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Beyond Functional Training

Updated: Jun 24, 2023

Functional movement training is by its very definition training that has practical application in real world scenario's due to it's adherence to natural human biomechanics. This type of training is being utilized by every sport and athletic endeavor imaginable right now and is only growing in popularity. The reasons for this are obvious enough, why fight the biomechanics developed over millions of years when you can utilize it instead.

However the subject doesn't just end at functional training, for human nature is built around a highly variable and creative movement capacity. The subject of organic human movement is vast and only beginning to be rediscovered by trainers, coaches and athletes. Below is a brief overview of some alternate areas of training which aren't usually listed as functional movement, but are nonetheless inherent in our species' motion repertoire.

Natural Human Movement Training– This kind of training is something of a foundation. A foundation in the sense that everyone has a human body and everyone benefits from a greater understanding of how that body is designed to move. I have yet to meet the average Jane, Joe or high level athlete that doesn’t benefit from this type of training. It can open up whole new worlds and venues of movement exploration by providing a safe and functional basis of movement to build off of.

A great example of this type of training is the MOVNAT system developed by Erwin La Corre, designed bring healthy human movement back to the forefront of training. This work is largely based on an earlier program called "The Natural Method" designed by one of the godfathers of physical training, George Hebert. This type of training resembles a more basic and functional type of parkour blended with more natural calisthenics.

Sport Specific Functional Training- Training of this variety is always geared towards a very specific athletic attainment. Programs can be designed specifically to increase the functional use of vertical jumping ability in basketball or the speed of Olympic sprinters. The main requirement here is that the training doesn’t create muscular development or movement patterns that run contrary to the main athletic goals or to human biomechanics.

For instance, long distance running does little for the sprinter other than waste his body's resources and potentially create injury. However, unilateral strength and speed training performed with good biomechanics and in positions similar to sprint positions will likely cut time off his 100 meter dash. In my personal experience most of my sport specific training has been in the martial arts, creating lots of balance, body control, and explosive strength without growing much body mass.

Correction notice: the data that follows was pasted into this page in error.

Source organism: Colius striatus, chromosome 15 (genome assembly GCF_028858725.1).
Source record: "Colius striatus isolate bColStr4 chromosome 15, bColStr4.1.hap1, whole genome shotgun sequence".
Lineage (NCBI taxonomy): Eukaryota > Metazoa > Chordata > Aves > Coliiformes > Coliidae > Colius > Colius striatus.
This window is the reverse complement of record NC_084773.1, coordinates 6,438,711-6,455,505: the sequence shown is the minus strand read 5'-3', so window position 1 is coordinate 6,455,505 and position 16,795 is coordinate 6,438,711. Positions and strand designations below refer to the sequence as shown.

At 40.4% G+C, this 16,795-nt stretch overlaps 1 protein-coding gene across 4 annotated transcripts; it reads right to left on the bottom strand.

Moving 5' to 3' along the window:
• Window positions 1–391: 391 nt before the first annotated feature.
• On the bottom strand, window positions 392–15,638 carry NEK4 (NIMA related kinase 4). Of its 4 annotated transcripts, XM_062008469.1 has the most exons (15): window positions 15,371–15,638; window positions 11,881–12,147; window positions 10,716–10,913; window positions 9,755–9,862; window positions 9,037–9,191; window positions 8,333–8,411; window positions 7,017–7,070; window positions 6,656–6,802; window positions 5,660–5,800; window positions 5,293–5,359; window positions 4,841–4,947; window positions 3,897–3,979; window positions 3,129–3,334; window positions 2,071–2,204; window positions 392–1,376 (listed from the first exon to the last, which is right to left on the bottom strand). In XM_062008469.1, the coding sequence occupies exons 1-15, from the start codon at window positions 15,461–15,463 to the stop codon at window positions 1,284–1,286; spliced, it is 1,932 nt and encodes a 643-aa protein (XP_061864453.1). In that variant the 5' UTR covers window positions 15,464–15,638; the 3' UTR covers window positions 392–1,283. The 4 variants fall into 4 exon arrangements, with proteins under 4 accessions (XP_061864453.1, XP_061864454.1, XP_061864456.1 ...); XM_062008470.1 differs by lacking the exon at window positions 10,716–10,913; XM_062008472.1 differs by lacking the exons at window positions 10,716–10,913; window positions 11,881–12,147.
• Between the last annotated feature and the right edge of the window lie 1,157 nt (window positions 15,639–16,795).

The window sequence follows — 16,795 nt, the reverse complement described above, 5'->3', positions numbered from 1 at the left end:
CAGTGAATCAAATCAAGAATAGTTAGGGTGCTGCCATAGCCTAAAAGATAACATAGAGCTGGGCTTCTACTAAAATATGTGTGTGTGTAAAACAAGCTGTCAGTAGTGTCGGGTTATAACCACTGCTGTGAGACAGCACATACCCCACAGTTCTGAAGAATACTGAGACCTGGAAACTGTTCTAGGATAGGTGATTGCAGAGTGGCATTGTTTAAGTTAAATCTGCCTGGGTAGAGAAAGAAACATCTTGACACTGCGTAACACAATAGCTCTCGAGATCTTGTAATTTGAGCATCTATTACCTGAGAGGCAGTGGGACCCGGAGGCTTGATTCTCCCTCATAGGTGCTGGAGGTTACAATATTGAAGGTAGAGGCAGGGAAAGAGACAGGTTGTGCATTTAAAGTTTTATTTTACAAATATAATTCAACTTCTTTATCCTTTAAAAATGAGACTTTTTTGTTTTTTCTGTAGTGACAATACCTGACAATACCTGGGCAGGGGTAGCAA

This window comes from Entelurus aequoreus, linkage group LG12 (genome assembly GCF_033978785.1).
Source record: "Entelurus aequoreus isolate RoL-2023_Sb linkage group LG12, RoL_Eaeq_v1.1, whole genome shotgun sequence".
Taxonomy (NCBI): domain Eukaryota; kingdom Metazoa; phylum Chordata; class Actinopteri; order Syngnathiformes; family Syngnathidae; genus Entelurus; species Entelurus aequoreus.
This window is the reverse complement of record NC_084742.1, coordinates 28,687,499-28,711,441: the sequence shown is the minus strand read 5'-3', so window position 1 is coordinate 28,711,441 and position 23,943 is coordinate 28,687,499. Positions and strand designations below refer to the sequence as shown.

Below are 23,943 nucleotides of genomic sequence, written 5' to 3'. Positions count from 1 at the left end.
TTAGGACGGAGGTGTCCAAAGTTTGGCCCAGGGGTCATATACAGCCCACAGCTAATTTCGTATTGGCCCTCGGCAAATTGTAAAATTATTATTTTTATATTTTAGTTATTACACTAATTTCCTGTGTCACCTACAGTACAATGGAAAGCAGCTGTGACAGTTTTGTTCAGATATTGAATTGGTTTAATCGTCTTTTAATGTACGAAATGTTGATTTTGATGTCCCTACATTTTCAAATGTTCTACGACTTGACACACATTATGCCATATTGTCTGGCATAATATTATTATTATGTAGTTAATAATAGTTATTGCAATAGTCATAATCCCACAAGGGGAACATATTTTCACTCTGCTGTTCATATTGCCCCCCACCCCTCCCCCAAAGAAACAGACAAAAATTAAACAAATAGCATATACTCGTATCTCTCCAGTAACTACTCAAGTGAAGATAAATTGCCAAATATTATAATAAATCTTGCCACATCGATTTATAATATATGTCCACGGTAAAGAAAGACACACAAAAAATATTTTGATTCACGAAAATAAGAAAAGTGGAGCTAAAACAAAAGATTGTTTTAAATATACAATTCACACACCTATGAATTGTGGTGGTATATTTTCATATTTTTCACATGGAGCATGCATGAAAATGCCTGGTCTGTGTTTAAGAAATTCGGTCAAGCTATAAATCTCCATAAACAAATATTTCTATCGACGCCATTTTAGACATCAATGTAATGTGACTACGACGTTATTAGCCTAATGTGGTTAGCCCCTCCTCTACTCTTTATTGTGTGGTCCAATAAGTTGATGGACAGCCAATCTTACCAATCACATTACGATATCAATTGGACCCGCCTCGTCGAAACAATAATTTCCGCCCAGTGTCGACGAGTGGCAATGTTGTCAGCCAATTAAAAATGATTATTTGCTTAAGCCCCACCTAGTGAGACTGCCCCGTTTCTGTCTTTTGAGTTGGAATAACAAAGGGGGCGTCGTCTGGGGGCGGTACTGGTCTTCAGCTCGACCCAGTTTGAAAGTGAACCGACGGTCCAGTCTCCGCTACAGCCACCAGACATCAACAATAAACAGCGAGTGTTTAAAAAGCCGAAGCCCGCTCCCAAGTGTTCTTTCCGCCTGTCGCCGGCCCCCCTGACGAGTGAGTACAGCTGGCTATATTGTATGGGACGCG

Expressive Movement Training– This type of training isn’t discussed as much as the two above, but it’s effectiveness can’t be denied. Expressive movement begins to cross the boundaries between physical training, emotional awareness, and mental presence. It requires a great deal of development in the areas of “inner awareness”.

In expressive movement training one is taught to get in touch with their own body to the degree that movements spring forth naturally from inner need and desire. For instance many athletes who begin training through this manner began to create rhythmic, pulsating, wave like motions of the spine. Not because they are told to do so, but because the body was asking for it through the sensations of comfort and satisfaction. The results of listening to the body in this way is an increase in body awareness and control as well as often seeing the healing of plaguing injuries.

Instinctive Movement Training– Instinctive training is basically skills training, but taken to the next level. For great examples of instinctive movement we can turn to the animal world. When a squirrel wants to get from one tree to another it does so in the most efficient way it knows how based on its abilities, the environment and circumstances. But don’t take this to mean that the squirrel thinks about what its doing, at least not in the way we understand thought.

These deductions are done often in an instant, the knowledge simply being inherent and the movement springing forth from the inner “knowing” developed through genetic heritage and years of experience. Humans have this same capacity, although its not usually active to the same degree do to our propensity to be focused in our minds as opposed to our bodies. Though it can be seen in top athletes from all areas of sport, and is particularly useful to athletes who’s safety requires extremely fast reaction speeds as well as flawless technique.

Good examples of this being combat athletes, football players or free runners. These athletes are routinely presented with scenarios that would cause a great deal of stress, an increase in reaction time, and greater likelihood of injury if they were to pause and think about the movement before performing it. Instinctive action can then be described as a uniting of mind and body in the present moment, a type of mental embodiment that the ancient Samurai would call zen and modern psychology would call flow state. The training involves building instinctive skills with an emphasis on embodiment. The result, when done properly, is a presence and skill level that appears to the average observer as nearly superhuman.

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